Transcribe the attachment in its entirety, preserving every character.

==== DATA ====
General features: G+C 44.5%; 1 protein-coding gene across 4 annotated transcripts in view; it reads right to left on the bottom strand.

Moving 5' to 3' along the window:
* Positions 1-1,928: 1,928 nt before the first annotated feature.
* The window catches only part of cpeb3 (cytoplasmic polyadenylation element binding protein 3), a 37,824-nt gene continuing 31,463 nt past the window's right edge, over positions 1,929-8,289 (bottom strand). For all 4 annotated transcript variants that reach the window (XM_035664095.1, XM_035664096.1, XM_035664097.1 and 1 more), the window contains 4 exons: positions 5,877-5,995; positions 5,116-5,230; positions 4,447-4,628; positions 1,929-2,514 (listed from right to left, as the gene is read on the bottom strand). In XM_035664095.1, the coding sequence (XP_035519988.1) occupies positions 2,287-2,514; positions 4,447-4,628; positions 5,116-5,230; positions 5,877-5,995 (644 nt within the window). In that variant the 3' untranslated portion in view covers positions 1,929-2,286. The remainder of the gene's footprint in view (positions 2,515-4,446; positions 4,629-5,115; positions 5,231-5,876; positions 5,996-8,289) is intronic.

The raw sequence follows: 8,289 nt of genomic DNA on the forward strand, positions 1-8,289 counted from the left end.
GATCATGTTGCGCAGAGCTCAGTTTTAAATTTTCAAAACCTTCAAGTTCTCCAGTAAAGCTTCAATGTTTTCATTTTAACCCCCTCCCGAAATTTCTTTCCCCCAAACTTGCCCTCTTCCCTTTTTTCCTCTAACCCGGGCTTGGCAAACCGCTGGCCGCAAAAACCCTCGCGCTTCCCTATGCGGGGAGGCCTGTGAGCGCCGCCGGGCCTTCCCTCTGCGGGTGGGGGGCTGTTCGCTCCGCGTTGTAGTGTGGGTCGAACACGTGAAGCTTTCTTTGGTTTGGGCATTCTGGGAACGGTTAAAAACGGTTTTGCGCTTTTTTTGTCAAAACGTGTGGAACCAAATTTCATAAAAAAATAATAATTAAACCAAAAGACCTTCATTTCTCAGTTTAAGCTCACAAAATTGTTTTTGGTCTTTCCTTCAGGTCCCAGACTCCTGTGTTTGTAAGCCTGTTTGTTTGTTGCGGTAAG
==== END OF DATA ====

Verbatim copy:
General features: G+C 44.5%; 1 protein-coding gene across 4 annotated transcripts in view; it reads right to left on the bottom strand.

Moving 5' to 3' along the window:
* Positions 1-1,928: 1,928 nt before the first annotated feature.
* The window catches only part of cpeb3 (cytoplasmic polyadenylation element binding protein 3), a 37,824-nt gene continuing 31,463 nt past the window's right edge, over positions 1,929-8,289 (bottom strand). For all 4 annotated transcript variants that reach the window (XM_035664095.1, XM_035664096.1, XM_035664097.1 and 1 more), the window contains 4 exons: positions 5,877-5,995; positions 5,116-5,230; positions 4,447-4,628; positions 1,929-2,514 (listed from right to left, as the gene is read on the bottom strand). In XM_035664095.1, the coding sequence (XP_035519988.1) occupies positions 2,287-2,514; positions 4,447-4,628; positions 5,116-5,230; positions 5,877-5,995 (644 nt within the window). In that variant the 3' untranslated portion in view covers positions 1,929-2,286. The remainder of the gene's footprint in view (positions 2,515-4,446; positions 4,629-5,115; positions 5,231-5,876; positions 5,996-8,289) is intronic.

The raw sequence follows: 8,289 nt of genomic DNA on the forward strand, positions 1-8,289 counted from the left end.
GATCATGTTGCGCAGAGCTCAGTTTTAAATTTTCAAAACCTTCAAGTTCTCCAGTAAAGCTTCAATGTTTTCATTTTAACCCCCTCCCGAAATTTCTTTCCCCCAAACTTGCCCTCTTCCCTTTTTTCCTCTAACCCGGGCTTGGCAAACCGCTGGCCGCAAAAACCCTCGCGCTTCCCTATGCGGGGAGGCCTGTGAGCGCCGCCGGGCCTTCCCTCTGCGGGTGGGGGGCTGTTCGCTCCGCGTTGTAGTGTGGGTCGAACACGTGAAGCTTTCTTTGGTTTGGGCATTCTGGGAACGGTTAAAAACGGTTTTGCGCTTTTTTTGTCAAAACGTGTGGAACCAAATTTCATAAAAAAATAATAATTAAACCAAAAGACCTTCATTTCTCAGTTTAAGCTCACAAAATTGTTTTTGGTCTTTCCTTCAGGTCCCAGACTCCTGTGTTTGTAAGCCTGTTTGTTTGTTGCGGTAAG